Oversupply has industries cutting prices

U.S. deflationary spiral could lead to deeper recession, experts say

November 25, 2001|By NEW YORK TIMES NEWS SERVICE

Attention, shoppers: America is now on sale.

Airlines and hotels are offering deep discounts. Carmakers are advertising interest-free loans. Department stores have marked down many items. Computer prices continue to drop.

Commercial rents are falling for the first time in a decade. Businesses are paying less for textiles, lumber, metals and many other basic materials than they were a few months ago.

In industry after industry, companies find themselves with too many products in warehouses and too much machinery on factory floors, even after a year of economic weakness and corporate cost-cutting. One result is a lingering glut of goods and price cuts.

For all the benefits that sales have brought to consumers, the United States could suffer an extended period of declining prices, or deflation, which could deepen its first recession in 10 years.

Overall, even though the cost of services is rising, consumer prices have remained flat over the past six months, the first time in 15 years they have failed to rise over a sustained period. The prices that businesses pay for crude materials have fallen for six consecutive months, dropping last month by 9.1 percent. Since the government began keeping such statistics in 1947, the only larger monthly decline came in February this year.

For now, the absence of inflation is one of the few bright spots for consumers, whose holiday spending will go a long way toward determining how quickly the economy emerges from its downturn.

The fall in energy prices alone has given households an additional average $100 apiece over the last five months - $10 billion in spending money - according to Economy.com, a consulting firm in West Chester, Pa. The average price for a gallon of gas - $1.20 - is back where it was in 1985.

Should the price declines spread further, many businesses would be forced to begin yet another round of job cuts. In a deflationary economy, wages drop as well, and people and businesses struggle to pay off debts, which effectively become larger as the value of money declines.

Most economists consider that unlikely, saying aggressive steps by the Federal Reserve have pumped billions of dollars into the economy, helping to stabilize prices and lift demand next year.

Still, the extent of the price decreases, and the oversupply of products causing them, suggest that the economic recovery is unlikely to be a robust one, many analysts say. In October, companies used only 74.8 percent of their industrial capacity, the lowest level since 1983, as many continued to suffer a hangover from their overly optimistic purchasing of new equipment in the late '90s.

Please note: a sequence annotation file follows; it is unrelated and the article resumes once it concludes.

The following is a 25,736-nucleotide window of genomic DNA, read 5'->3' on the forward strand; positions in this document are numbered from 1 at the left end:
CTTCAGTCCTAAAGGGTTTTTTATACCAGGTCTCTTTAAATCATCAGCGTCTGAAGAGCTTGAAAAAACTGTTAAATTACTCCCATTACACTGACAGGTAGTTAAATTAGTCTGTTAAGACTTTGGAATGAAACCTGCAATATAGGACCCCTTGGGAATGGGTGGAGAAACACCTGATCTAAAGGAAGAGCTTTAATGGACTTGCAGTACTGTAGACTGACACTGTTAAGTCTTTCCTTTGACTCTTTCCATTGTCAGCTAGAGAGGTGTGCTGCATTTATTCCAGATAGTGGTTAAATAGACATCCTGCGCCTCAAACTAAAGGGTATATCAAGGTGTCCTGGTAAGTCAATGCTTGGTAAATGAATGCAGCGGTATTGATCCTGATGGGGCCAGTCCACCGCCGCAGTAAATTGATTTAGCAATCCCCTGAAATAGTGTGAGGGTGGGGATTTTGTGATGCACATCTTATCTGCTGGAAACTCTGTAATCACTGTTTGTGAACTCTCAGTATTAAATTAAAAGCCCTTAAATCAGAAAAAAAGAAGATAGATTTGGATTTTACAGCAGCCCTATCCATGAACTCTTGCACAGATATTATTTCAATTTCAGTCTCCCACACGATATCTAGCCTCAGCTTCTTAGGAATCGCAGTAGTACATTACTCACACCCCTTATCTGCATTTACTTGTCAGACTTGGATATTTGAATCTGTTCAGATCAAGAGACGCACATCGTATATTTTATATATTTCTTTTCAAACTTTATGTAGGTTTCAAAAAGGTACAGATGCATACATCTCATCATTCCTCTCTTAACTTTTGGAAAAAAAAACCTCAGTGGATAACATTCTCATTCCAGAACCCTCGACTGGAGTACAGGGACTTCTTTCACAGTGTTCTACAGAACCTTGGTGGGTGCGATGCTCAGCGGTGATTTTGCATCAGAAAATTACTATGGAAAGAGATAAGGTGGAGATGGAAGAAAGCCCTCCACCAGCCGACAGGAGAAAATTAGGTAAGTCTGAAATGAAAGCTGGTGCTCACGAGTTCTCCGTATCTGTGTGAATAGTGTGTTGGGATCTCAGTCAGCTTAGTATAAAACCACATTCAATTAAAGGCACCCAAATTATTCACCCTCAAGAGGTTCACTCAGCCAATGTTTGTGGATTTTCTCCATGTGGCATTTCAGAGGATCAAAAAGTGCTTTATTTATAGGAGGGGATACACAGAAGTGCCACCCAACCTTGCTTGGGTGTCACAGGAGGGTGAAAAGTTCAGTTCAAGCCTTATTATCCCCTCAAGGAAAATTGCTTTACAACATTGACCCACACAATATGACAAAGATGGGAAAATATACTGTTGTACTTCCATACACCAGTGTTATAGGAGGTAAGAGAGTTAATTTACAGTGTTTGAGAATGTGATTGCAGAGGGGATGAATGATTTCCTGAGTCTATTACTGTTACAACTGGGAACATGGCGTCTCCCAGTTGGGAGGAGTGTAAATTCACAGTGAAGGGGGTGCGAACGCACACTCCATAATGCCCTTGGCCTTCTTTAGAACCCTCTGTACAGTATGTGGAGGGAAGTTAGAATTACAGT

Even if demand for their products begins to rise soon, businesses will not increase their investments again until they are using more of their existing capacity, economists say. "Inventories are still excessive, and companies are suffering a squeeze on profit margins," said John Lonski, chief economist at Moody's Investors Service. "That tells me that at best the recovery is going to be modest."

The price declines follow years of mild inflation that, according to many economic models, should have gradually picked up steam as the economy boomed in the second half of the 1990s. Instead, a strong dollar and a flood of imports helped keep inflation low, forcing businesses to increase profits primarily by becoming more efficient rather than by raising prices.

Between 1992 and 2000, inflation on consumer goods never exceeded 3.5 percent over a 12-month period. In previous booms, it reached 6 percent or more.

When the U.S. economy seemed to fall into recession this year, inflation all but disappeared. The exception was oil prices, because producers lacked enough supply to meet the surge of demand as Asian countries recovered from financial crises of the '90s. But by summer, the worldwide economic slowdown depressed energy prices, too.

After energy, the biggest recent price declines have come in industries operating far below capacity.

The starkest case is technology. Prices for computers and semiconductors have been falling for years as advances have cut costs and manufacturers have become far more efficient. Throughout the '90s, though, profits continued to rise as consumers and businesses quickly replaced old equipment with the latest innovations.

But businesses sharply reduced their technology budgets at the end of last year. Computer manufacturers were forced to curtail production; their output fell last month to 61.3 percent of capacity - a record low - down from 80 percent a year ago. Price cuts have accelerated, and computers are about 30 percent less expensive than a year ago, according to the Bureau of Labor Statistics.

Price declines "are a double-edged sword for U.S. companies," said Edward McKelvey, a senior economist at Goldman, Sachs & Co. "One company's cost is another company's output price."

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